The U.S. Supreme Court denied on Monday seven petitions related to same-sex marriage cases, leaving case watchers in limbo and drawing attention to a pending Sixth Circuit appeals court decision.
The Supreme Court kicks off its new term Monday with a case about traffic stops, but eyes also will be on a potential announcement about the same-sex marriage cases.
As Constitution Daily concludes its Forgotten Presidents week, we look at the controversial figure of Millard Fillmore, whose decision to support pro-slavery legislation came with a great personal conflict.
In this commentary, Michael Gerhardt from the University of North Carolina says Barack Obama risks joining the ranks of presidents with diminished legacies unless he starts taking an active role in defining his achievements.
Thursday marks the birthday of the one of the most controversial U.S. presidents, Rutherford B. Hayes, who took office by debatable means and left office defending his reputation.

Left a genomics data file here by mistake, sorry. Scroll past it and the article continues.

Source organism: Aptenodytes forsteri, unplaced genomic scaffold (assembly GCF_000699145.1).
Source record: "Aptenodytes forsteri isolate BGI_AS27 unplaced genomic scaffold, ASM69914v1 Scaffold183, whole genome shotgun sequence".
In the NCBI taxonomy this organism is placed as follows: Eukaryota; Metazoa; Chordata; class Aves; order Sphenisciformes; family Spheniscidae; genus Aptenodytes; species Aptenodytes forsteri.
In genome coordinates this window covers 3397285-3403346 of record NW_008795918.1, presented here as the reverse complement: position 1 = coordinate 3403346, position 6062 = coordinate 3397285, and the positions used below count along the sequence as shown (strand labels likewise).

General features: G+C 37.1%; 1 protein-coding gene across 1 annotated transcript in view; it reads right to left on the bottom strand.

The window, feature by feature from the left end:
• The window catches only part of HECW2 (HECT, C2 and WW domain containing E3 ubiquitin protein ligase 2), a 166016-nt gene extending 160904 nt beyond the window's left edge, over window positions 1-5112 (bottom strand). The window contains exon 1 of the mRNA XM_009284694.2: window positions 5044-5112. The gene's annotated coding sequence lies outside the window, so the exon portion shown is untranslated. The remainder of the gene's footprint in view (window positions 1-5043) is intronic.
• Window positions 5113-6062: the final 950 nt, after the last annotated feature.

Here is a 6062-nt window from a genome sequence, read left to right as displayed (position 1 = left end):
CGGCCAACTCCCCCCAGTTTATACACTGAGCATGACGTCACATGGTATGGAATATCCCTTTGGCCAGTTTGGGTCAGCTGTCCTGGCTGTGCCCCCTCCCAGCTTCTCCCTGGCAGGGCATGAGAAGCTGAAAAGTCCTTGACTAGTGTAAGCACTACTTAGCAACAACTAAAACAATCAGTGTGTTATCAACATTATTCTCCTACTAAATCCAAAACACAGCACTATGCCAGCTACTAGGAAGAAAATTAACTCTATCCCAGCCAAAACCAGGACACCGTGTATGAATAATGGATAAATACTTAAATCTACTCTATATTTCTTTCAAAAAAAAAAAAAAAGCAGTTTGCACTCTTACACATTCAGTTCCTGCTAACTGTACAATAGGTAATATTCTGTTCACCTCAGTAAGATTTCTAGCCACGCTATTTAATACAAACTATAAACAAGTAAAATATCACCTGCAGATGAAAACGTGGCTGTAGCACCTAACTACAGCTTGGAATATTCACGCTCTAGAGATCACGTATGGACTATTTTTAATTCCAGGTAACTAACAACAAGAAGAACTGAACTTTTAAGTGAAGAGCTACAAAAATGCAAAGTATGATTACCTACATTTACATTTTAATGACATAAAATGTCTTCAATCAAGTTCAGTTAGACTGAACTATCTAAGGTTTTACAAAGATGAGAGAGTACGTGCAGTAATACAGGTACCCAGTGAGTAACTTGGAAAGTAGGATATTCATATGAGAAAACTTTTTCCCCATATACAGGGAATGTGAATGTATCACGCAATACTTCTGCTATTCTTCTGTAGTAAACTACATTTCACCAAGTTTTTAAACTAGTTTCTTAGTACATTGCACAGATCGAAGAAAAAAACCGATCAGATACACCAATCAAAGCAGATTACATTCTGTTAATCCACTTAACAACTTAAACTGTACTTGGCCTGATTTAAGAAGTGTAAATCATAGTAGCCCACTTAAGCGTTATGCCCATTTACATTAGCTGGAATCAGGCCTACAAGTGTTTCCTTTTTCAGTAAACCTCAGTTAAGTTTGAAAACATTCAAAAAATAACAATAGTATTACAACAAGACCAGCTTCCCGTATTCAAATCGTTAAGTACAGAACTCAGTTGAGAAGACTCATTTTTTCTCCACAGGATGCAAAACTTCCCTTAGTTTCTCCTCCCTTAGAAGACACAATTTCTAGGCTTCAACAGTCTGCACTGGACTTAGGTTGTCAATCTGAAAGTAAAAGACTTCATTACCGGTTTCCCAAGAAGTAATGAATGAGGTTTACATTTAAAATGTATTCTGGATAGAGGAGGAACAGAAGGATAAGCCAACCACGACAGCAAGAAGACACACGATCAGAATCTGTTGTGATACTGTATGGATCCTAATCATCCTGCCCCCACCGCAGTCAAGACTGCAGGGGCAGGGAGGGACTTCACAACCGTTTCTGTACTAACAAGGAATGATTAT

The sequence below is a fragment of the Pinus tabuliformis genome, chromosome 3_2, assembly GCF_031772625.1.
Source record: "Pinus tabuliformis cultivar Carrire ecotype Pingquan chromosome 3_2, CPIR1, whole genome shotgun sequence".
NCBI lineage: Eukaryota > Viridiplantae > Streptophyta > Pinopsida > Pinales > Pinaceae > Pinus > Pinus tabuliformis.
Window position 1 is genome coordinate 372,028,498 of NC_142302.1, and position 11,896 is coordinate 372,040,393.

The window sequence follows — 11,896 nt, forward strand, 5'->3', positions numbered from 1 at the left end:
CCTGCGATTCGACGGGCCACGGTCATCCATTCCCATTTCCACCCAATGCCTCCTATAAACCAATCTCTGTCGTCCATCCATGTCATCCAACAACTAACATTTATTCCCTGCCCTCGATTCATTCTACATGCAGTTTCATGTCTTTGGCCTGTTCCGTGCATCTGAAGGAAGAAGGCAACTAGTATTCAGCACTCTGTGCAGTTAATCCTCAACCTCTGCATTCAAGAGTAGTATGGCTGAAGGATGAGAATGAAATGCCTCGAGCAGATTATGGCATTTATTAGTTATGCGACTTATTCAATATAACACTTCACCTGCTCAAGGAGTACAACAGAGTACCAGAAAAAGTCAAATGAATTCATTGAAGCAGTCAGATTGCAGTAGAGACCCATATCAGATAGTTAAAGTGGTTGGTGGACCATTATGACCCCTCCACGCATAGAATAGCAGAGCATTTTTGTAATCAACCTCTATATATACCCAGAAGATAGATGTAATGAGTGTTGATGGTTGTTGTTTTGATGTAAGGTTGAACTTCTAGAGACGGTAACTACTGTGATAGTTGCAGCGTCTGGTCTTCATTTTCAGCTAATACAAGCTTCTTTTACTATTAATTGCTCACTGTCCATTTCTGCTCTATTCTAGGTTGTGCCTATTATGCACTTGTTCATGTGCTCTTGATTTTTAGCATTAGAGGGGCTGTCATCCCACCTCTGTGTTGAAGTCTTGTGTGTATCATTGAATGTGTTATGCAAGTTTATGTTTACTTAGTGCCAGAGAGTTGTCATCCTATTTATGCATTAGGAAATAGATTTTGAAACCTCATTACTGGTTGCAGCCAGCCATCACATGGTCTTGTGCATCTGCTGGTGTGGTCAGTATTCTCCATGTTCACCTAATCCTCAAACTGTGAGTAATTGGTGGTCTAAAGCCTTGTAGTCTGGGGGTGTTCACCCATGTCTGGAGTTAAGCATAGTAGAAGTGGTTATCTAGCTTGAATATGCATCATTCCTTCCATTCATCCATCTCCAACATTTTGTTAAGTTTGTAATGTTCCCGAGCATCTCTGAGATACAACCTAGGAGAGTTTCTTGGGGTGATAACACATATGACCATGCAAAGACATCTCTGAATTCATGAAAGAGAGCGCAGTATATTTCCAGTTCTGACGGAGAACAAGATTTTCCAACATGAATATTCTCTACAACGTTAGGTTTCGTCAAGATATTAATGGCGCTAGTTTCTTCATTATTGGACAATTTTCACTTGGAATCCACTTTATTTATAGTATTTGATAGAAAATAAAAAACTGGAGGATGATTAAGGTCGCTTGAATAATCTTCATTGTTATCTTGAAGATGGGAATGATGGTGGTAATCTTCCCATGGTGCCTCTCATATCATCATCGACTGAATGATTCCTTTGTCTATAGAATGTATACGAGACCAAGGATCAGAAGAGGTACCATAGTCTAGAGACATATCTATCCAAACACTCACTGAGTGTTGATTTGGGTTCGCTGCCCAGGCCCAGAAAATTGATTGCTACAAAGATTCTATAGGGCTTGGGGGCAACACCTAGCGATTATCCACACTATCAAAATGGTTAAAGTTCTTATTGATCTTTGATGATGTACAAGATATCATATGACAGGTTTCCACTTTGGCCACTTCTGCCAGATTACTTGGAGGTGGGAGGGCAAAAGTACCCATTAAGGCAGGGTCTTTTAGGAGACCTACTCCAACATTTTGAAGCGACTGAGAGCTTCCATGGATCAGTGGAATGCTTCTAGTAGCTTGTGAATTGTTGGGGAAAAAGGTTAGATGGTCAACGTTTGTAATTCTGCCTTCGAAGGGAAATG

Rick Hasen from the University of California-Irvine and John Eastman from Chapman University break down the biggest issues about voting rights and the Constitution, as the Supreme Court considers one case and more cases are in front of federal judges.
Lyle Denniston, the National Constitution Center’s constitutional literacy adviser, explains how an Arizona case accepted by the Supreme Court on Thursday could be of deep significance to the future of redistricting across the nation.
Jeffrey Shulman from Georgetown Law looks at the unintended consequences of two statutes that could, in the words of Justice Antonin Scalia, “permit every citizen to become a law unto himself.”
As part of Constitution Daily’s Forgotten Presidents week, we look at Franklin Pierce – who was regarded as an ethical hard worker, but struggled as a national leader when he openly advocated for pro-slavery states as a Northerner.
In this excerpt from a paper on the legality of the NSA’s bulk collection of phone records, UC Berkeley law professor John Yoo looks at Article II and the President’s power to conduct domestic surveillance.